As a D.C. city councilman, Fenty earned a formidable reputation for paying attention to the welfare of his constituents. When touring his ward, he drove his city car rather than delegating the job to staffers, impatiently insisting that he knew local streets better than anyone else. Reelected in 2004, Fenty made few friends on the council. Members were annoyed at his habit of sending messages on his BlackBerry personal message device during meetings, and few supported him when, in 2005, he announced his candidacy for the post of mayor. But his Washington neighborhood overflowed with stories of city services delivered and on-the-ground police help in the crime-plagued area, and his 2006 primary campaign against council chair Linda Cropp gained momentum.
"You can't use my name, 'cause I'm expected to support Linda," one city employee told the Washington Post's Fisher, "but let me tell you this: My mother's block was getting real bad. The dealers were thick, corner to corner. I couldn't get the police to pay attention to it. Finally, we call Adrian. That same week, the cops flood the block and stay on it till the dealers abandon the place. See, I have to vote for Adrian." American University professor Brett Williams told Steve Goldstein of the Philadelphia Inquirer that Fenty had helped arrange for her water service to be restored, and that his staff, thinking that she might be in financial trouble, had sent Thanksgiving turkeys to her home. Cropp brought up Fenty's probate-law misdeed and portrayed him as inexperienced and as a micromanager. "I cherish being called too responsive," Fenty retorted, in conversation with Ian Urbina of the New York Times, taking credit for improvements in his ward's long-spotty city services.
Fenty favored an ultimately successful measure, opposed by Washington's food-service industry, that would ban smoking in indoor workplaces, including bars and restaurants. Though the city's political and business interests, including Mayor Anthony Williams, mostly lined up behind Cropp, Fenty touted his experience in his family's small business and presented himself as an advocate of the working poor. He picked up an endorsement from the city's populist former mayor, Marion Barry, and in the Democratic primary held on September 12, 2006, he trounced Cropp by a margin of about 57 to 31 percent.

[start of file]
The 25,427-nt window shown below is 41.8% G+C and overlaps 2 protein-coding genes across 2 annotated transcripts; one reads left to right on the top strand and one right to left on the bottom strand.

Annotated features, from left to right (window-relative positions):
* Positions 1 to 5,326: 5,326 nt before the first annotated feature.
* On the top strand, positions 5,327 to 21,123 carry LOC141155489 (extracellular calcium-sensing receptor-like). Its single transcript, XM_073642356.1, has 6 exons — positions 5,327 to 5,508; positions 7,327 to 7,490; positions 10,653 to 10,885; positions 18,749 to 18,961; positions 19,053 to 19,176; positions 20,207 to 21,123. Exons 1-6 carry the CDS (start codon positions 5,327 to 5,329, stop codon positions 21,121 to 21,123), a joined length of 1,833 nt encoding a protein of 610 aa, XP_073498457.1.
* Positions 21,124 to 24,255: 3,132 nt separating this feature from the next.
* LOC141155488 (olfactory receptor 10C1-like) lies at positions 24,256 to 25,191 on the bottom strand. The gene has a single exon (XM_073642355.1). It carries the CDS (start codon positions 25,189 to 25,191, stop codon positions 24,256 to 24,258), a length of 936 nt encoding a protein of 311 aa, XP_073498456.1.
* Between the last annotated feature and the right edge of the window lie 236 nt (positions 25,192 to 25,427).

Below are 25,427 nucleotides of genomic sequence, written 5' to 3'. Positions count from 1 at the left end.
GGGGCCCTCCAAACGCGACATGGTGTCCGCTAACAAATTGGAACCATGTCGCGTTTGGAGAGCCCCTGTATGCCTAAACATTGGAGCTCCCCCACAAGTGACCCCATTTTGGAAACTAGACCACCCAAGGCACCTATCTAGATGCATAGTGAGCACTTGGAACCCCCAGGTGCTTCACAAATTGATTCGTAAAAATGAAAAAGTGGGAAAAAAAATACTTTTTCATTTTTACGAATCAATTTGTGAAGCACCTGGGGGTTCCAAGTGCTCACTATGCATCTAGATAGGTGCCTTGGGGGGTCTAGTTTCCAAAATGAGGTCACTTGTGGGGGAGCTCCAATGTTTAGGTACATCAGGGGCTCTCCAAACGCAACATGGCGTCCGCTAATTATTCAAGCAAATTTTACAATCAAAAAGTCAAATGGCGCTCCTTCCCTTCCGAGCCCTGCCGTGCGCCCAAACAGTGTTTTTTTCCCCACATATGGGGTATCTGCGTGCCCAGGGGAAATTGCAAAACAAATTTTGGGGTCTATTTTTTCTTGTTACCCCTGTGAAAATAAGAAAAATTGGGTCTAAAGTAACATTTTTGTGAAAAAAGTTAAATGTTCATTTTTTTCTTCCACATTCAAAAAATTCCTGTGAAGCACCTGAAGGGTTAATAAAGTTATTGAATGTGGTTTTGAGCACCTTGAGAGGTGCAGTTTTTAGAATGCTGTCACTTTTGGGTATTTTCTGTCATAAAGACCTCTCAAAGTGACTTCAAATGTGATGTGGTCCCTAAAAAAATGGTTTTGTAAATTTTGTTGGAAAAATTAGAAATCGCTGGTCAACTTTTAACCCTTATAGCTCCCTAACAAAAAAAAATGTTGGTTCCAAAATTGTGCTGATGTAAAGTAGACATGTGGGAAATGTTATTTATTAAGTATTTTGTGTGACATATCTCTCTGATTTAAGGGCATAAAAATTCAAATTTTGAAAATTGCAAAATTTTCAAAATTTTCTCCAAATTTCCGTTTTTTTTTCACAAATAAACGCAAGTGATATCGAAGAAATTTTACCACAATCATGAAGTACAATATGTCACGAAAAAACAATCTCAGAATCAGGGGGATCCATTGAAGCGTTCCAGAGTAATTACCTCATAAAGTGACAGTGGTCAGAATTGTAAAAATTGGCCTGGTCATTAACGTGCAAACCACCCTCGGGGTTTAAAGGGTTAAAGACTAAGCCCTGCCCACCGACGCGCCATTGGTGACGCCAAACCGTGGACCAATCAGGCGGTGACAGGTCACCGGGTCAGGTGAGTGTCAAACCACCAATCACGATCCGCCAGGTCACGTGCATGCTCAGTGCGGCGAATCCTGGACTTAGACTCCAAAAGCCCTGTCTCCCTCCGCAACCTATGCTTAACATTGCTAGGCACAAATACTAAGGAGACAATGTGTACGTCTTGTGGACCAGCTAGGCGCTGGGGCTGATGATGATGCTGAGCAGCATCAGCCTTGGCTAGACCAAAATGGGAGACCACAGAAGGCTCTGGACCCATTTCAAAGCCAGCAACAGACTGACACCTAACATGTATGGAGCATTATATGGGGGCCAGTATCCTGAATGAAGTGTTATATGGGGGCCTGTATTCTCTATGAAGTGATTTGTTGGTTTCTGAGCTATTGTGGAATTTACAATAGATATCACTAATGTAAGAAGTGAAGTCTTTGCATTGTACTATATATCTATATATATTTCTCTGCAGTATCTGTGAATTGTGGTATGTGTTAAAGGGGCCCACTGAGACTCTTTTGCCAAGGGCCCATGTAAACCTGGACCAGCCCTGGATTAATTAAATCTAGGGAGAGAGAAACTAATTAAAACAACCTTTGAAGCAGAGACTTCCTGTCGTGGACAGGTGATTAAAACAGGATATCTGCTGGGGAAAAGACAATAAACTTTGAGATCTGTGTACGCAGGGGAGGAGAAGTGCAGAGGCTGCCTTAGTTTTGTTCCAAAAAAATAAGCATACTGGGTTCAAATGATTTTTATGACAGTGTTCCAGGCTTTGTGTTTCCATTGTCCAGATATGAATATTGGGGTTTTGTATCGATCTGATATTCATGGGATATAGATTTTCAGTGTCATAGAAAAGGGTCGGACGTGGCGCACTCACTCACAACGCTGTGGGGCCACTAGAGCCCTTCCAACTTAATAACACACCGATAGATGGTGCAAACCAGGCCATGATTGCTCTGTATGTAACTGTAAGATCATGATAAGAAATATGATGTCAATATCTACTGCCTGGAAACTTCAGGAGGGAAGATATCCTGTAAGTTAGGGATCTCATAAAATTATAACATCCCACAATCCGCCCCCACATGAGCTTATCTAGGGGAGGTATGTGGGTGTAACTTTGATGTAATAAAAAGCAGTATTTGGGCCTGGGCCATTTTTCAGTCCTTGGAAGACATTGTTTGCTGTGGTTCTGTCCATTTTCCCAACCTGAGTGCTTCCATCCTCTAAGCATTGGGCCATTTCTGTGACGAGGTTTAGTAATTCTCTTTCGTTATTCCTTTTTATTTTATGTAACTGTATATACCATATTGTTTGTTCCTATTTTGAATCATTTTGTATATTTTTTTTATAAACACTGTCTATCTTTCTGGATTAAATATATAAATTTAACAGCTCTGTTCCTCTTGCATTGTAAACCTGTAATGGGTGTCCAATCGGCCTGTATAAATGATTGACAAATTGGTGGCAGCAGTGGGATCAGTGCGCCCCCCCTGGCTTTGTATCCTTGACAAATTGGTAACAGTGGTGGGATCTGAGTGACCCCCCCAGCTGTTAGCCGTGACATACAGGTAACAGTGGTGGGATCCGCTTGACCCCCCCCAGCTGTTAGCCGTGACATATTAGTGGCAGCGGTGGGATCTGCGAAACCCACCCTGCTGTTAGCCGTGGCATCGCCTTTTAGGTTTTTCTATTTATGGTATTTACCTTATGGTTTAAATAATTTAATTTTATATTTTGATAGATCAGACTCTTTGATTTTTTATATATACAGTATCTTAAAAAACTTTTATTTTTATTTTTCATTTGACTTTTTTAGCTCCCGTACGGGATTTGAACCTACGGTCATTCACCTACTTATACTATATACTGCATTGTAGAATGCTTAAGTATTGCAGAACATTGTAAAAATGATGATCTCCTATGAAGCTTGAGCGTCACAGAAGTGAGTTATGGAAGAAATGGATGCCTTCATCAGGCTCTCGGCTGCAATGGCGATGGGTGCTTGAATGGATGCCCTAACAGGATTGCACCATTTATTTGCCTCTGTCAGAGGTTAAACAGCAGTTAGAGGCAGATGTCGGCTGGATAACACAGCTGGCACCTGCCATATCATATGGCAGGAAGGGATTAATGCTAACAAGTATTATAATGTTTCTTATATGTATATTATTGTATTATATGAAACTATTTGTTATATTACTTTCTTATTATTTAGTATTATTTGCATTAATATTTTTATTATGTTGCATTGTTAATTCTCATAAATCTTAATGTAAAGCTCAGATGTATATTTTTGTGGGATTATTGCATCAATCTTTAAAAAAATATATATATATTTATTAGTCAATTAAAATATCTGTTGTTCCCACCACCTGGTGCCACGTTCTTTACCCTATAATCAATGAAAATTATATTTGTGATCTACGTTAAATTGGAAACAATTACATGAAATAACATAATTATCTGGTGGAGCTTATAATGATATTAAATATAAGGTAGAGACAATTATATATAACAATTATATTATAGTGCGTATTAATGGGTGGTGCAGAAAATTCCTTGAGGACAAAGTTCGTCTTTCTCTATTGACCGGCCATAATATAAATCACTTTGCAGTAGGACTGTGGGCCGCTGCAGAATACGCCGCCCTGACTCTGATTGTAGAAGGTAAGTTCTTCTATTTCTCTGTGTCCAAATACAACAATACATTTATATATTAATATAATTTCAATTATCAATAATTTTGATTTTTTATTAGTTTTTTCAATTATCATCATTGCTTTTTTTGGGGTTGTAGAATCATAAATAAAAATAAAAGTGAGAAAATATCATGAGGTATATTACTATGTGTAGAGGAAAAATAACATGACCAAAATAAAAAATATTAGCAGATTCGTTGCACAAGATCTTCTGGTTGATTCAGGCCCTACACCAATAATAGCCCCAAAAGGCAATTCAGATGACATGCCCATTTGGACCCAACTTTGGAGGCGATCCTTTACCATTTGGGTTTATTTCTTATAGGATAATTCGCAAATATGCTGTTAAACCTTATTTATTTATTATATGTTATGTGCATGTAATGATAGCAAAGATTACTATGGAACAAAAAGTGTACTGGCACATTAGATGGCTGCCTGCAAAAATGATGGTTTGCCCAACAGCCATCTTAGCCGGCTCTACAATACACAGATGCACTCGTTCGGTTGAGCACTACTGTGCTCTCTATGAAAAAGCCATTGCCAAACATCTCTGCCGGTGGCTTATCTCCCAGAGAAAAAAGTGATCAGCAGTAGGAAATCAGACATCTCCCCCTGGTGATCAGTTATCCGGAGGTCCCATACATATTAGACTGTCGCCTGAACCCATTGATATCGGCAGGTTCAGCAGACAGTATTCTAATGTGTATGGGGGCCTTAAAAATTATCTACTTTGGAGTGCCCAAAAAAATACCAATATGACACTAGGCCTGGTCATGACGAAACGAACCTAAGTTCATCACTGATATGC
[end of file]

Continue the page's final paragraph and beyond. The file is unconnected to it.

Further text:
At a Glance …
Born on December 6, 1970, in Washington, DC; married Michelle (an international finance attorney); children: Matthew, Andrew. Education: Graduated from Mackin Catholic High School, Washington; graduated with double major in English and economics, Oberlin College, Oberlin, OH, 1992; Juris Doctorate degree, Howard University Law School, Washington, DC, 1996. Religion: Roman Catholic.
Served several political internships; Washington, DC, lawyer, late 1990s; 16th Street Neighborhood Civic Association, president, late 1990s; Washington, DC, city council, Ward 4 representative, 2000; reelected 2004; Washington, DC, mayor, 2006-.
Office—Office of the Mayor, John A. Wilson Bldg., 1350 Pennsylvania Ave., NW, Washington, DC 20004. Web—http://dc.gov/mayor/index.shtm.
An overwhelming victor in the November 7 general election, Fenty had already begun to implement his high-tech governing style with a "Webinar" or web-based seminar gathering input from advisors and city residents via e-mail, Web logs (or blogs), and Internet chat rooms. Fenty hit the ground running in January of 2007 with an ambitious list of 200 measures his administration planned to take during the first 100 days of his administration. His most widely reported action early in his term was an attempt to take over Washington's troubled public schools, removing many responsibilities from the city's board of education and placing them with a chancellor who would report to the mayor and city council. As of March, 2007, the plan seemed headed for council approval.
Carroll's Municipal Directory, Carroll Publishing, 2006.
New York Times, September 14, 2006, p. A24.
Philadelphia Inquirer, September 10, 2006.
Washington Business Journal, September 22, 2000, p. 17.
Washington Post, January 6, 2005; August 24, 2006, p. B1; August 31, 2006, p. C1.
Washington Times, March 31, 2000, p. 4; September 14, 2000, p. 1; September 15, 2000, p. 4; June 6, 2005, p. B1; September 13, 2006, p. A1; November 7, 2006, p. B1; November 8, 2006, p. B3; January 5, 2007, p. A17; January 12, 2007, p. B1; February 11, 2007, p. C11; February 28, 2007, p. B1; March 19, 2007, p. C12.
"Adrian Fenty," Biography Resource Center,http://galenet.galegroup.com/servlet/BioRC (March 22, 2007).
"Biography: Adrian M. Fenty," Office of the Mayor, District of Columbia,http://dc.gov/mayor/bios/fenty.shtm (March 22, 2007).
—James M. Manheim